Posts Tagged ‘ethics’

Running Title – Wired For War: The Robotics Revolution And Conflict In The 21st Century

I’ve always been fascinated with robots. From the day my parents bought that lame “Made In Japan” toy robot in the 70s to seeing Johnny 5 on Short Circuit, it was love at first sight. So much that I got my undergrad in Electromechanical Engineering (and there you thought I was some Liberal arts major … shame on you). I’m also fascinated with weapons ( I know … you didn’t see that coming), to a high degree that can be classified as … well … unnerving to some. Here’s a typical example: I might be one of a few librarians (and I’m being generous) who knows what a kriss xv is (it is a recoiless .45 caliber assault pistol). So needless to say, I am extremely fascinated with unmanned/robotic technology that is currently in operations in the war on terror. Price’s Wired examines the growing roles of robots in our lives but specifically in the military. It is quite an eye-opener especially when you begin to realize that this technology is not only used exclusively by the US but also by many others and in areas of the world that we’d least expect.

Though Wired starts out, seemingly, as a gushfest and technolust that may warrant the service of hand lotion and paper towels, it more or less becomes a cautionary exploration in the use of military robotics. The book is well-written, well researched, and does give the reader much to ponder. It is in my honest yet humble opinion that if such a book was written on nuclear energy many decades ago, the world would have possibly fared better without dealing with nuclear bollocks that we’re confronted with today. Note that this book is not a cause for alarm but merely an imploring to deploy technology with some regulation and discretion. Does this mean that there is a possible Skynet future to deal with? Will I have to go and run off into the desert with Linda Hamilton and learn survivalist stuff? Seriously, no … but I wouldn’t mind running off into the desert with Linda Hamilton. Bloody hell, I wouldn’t mind running off with her into an active volcano. I have detoured. Wired gives us lots to ponder and merely states potential consequences should we not heed the warning signs … on the wall … the leads into the future. Still it is quite a thrilling and extremely educational read.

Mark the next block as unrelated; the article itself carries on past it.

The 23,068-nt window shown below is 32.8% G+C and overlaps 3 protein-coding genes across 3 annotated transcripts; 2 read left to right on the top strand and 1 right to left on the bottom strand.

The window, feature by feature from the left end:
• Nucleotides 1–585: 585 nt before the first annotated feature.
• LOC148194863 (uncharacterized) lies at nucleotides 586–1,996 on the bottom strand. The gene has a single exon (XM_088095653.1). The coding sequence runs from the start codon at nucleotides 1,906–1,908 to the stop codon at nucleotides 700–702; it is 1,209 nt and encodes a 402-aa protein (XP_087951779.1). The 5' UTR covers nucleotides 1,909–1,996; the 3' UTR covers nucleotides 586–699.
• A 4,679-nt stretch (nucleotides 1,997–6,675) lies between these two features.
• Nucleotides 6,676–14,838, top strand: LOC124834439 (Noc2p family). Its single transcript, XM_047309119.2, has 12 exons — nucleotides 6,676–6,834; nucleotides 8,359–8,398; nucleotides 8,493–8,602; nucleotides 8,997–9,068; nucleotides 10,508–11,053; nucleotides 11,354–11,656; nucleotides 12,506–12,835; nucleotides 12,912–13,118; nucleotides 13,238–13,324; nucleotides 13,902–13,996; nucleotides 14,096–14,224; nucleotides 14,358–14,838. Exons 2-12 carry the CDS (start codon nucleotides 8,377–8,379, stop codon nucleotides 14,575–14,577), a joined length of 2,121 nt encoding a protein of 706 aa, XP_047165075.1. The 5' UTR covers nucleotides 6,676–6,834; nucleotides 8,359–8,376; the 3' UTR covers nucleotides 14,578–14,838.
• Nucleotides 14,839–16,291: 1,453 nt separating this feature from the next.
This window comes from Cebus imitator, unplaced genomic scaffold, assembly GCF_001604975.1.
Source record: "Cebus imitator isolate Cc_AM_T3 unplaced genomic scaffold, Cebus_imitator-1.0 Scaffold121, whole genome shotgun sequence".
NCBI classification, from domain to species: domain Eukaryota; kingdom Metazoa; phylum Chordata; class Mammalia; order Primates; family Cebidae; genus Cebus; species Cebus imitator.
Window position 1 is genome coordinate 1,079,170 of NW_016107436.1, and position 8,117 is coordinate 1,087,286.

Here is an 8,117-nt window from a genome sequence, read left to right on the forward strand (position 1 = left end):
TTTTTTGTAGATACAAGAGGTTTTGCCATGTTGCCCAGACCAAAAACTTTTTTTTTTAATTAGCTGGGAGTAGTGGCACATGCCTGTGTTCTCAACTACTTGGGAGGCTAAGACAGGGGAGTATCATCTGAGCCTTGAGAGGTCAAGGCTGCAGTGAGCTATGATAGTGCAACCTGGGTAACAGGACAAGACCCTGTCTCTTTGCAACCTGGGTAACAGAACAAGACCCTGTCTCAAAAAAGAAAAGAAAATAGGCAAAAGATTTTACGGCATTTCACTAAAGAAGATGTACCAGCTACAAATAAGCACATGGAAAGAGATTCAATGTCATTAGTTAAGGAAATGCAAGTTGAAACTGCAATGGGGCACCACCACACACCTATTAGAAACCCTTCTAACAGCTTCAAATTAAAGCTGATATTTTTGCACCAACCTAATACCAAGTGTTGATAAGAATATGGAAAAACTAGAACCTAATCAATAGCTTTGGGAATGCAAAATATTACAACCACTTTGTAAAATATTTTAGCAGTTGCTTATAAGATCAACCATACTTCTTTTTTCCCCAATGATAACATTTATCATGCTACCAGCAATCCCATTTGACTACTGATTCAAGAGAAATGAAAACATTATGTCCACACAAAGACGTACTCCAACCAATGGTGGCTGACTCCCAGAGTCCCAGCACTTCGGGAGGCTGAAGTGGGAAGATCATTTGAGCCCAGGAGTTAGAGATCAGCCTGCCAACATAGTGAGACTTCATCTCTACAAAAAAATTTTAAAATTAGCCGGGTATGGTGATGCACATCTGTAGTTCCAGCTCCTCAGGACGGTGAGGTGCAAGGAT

Read Full Post »